You’ve seen the video by now I’m sure—the one of the beaten and bloodied passenger being dragged from the seat of a United Airlines flight.

As a fellow business owner, I’m sure you can agree that there are PR nightmares (see Pepsi’s Kendall Jenner ad), and then there are full-on PR meltdowns! The United Airlines debacle was definitely the latter—and more specifically, the type that results in huge losses, endless streams of sarcastic memes, and incidents that spread like wildfire online and severely harm your business.

As I watched this gigantic disaster unfold, I couldn’t help but wonder what sort of pre-mortem business analysis United Airlines had in place. After all, I’m sure they didn’t anticipate this sort of result!

united airlines disaster

Pre-Mortem Business Analysis

Before any company enacts a new policy or plan, they should always begin by asking themselves one question, “What is the worst thing that could happen?”

This is essentially the gist of an old technique called Pre-Mortem Analysis (PMA), a method developed by cognitive psychologist Dr Gary Klein to help businesses test out new strategies and identify possible vulnerabilities in their planning. At its core, PMA helps companies to evaluate potential unintended consequences of new procedures and/or policies.

When it comes to United Airlines, their policy is to fly staff to where they need to go, on their own airline. However, problems occur when planes are overbooked and they have to remove passengers from seats they’ve rightfully paid for. Usually, an airline would solve this issue by incentivising people to move (usually by refunding the person and paying for their inconvenience). However, if a passenger refuses to give up their seat despite the incentives…well, this is clearly a scenario United had not planned for! As a result, the airline company is now facing their worst ever PR disaster, and likely millions in lost revenue and lawsuits.

So How Can You Avoid A Similar Disaster?

When putting into place a Pre-Mortem Analysis, consider the following:

  1. Assemble members of your staff who were not involved in developing your new policy/product/procedure and make sure they fully understand what is involved.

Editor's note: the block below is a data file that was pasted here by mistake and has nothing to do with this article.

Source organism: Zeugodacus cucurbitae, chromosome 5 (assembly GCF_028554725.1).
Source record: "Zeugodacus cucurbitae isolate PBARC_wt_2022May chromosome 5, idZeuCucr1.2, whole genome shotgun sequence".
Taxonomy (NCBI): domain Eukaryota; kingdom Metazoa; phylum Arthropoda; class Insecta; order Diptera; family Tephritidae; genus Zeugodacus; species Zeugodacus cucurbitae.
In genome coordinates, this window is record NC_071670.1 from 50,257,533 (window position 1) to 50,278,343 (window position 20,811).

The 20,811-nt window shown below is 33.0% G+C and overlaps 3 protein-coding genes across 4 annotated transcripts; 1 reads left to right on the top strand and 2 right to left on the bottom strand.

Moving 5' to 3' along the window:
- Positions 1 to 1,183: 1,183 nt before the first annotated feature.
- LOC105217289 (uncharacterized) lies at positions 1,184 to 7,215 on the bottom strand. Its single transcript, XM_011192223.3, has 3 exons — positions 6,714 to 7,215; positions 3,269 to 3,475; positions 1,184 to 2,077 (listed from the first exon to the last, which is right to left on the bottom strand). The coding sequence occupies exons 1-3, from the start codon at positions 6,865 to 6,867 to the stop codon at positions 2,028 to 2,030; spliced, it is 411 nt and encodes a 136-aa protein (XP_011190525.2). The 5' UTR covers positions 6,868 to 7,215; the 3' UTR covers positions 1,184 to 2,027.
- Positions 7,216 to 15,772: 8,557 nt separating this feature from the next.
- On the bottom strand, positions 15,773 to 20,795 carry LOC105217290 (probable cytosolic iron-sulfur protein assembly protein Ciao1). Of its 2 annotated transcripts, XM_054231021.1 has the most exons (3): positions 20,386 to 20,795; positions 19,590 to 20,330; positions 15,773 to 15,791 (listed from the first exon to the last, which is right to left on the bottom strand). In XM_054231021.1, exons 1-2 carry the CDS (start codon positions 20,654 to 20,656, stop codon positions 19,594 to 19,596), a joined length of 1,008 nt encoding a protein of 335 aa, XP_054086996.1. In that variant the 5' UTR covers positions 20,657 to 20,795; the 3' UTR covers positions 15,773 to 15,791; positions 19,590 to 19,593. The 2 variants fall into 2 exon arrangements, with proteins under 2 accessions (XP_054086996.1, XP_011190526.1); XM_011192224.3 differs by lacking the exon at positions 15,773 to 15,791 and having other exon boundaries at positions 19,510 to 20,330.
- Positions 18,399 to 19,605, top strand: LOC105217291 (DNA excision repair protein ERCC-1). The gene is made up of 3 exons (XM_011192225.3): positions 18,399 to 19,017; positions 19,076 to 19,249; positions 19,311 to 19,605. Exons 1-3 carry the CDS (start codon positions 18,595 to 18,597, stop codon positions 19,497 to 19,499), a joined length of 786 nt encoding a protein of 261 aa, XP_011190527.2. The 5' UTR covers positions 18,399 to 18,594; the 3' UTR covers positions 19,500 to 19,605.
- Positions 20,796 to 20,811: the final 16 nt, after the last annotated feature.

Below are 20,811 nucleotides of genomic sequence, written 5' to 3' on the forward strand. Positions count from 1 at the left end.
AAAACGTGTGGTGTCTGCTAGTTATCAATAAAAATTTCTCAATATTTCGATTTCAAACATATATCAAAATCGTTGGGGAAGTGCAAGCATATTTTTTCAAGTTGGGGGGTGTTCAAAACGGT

2. Encourage staff to think of all the things that could lead to disaster (let them be creative in their scenarios) and then identify the most probable of these scenarios. Work backwards to pinpoint all the events that have led to this (remember, the devil is in the detail).
  3. Lastly, in light of this investigation, either re-evaluate your procedures or develop contingency plans to ensure these worst case scenarios never become a reality.

Despite what you may think, the chain of events leading to Dr Dao being violently ejected from United Airlines was not the result of employees forgetting procedure—rather, it’s unlikely anyone at United ever anticipated a chain of events such as this!

If only they’d conducted a more comprehensive PMA then there would likely have been less room for surprise and a better contingency plan—saving them millions of dollars (and Dr Dao’s teeth).

Your Staff Don’t Need A Boss – They Need A Leader

It takes a lot of hard work to become a manager, but even more to become a leader.

There’s a saying by Motivational Speaker and Author Brian Tracy: “Become the kind of leader that people would follow voluntarily; even if you had no title or position.”

It’s a powerful statement, because the truth is, management is about more than just directing and managing people. Staff also need someone who will take the time to encourage their strengths and develop their weaknesses; the kind of leadership that makes staff want to work with you to achieve a goal, rather than be pushed to do so.

There’s a great little illustration that’s been doing the rounds on LinkedIn lately; it’s likely you’ve already seen it, but it truly is a powerful reminder of the importance of developing your employees. It takes skill to become the ‘boss’ of a company, but it takes humility, insight and a willingness to work with your staff, to become a great leader.

The difference between a boss or leader

Many times throughout the last decade I’ve been asked about how I motivate my staff, and as I’ve commonly shared, it’s important to show people the value of their work. For example, back when we were in our early years I’d often take the time to just sit down with our sales staff and run them through the process of contacting customers. I did this because I not only wanted them to succeed in their role but to also know that I understood the challenges of their job. After all, when I started SponsoredLinX I was not only the Founder, but also the receptionist and salesperson!.

Anyone can hire just another cog in the machine to get the job done, but do you want robots or motivated employees? Do you want to be the kind of person who barks out orders that fall on deaf ears, or do you want to be a leader?

If you’re struggling to get results from your staff it’s worth taking a look at the bigger picture. You might even want to ask your team (via an anonymous survey) for their true thoughts on the company and what would make them feel more valued. It could be confronting, and maybe even a bit scary…but above all, it’s guaranteed to give you vital feedback on how you can become more than just a boss to your employees.

“If your actions inspire others to dream more, learn more, do more and become more, you are a leader.”  – John Quincy Adams.

 

Stoked to have won the Brisbane Young Entrepreneur Award!!! #YoungEntrepreneur @BrisBusiness twitter.com/BrisBusiness/s…

About 2 years ago via Twitter Web Client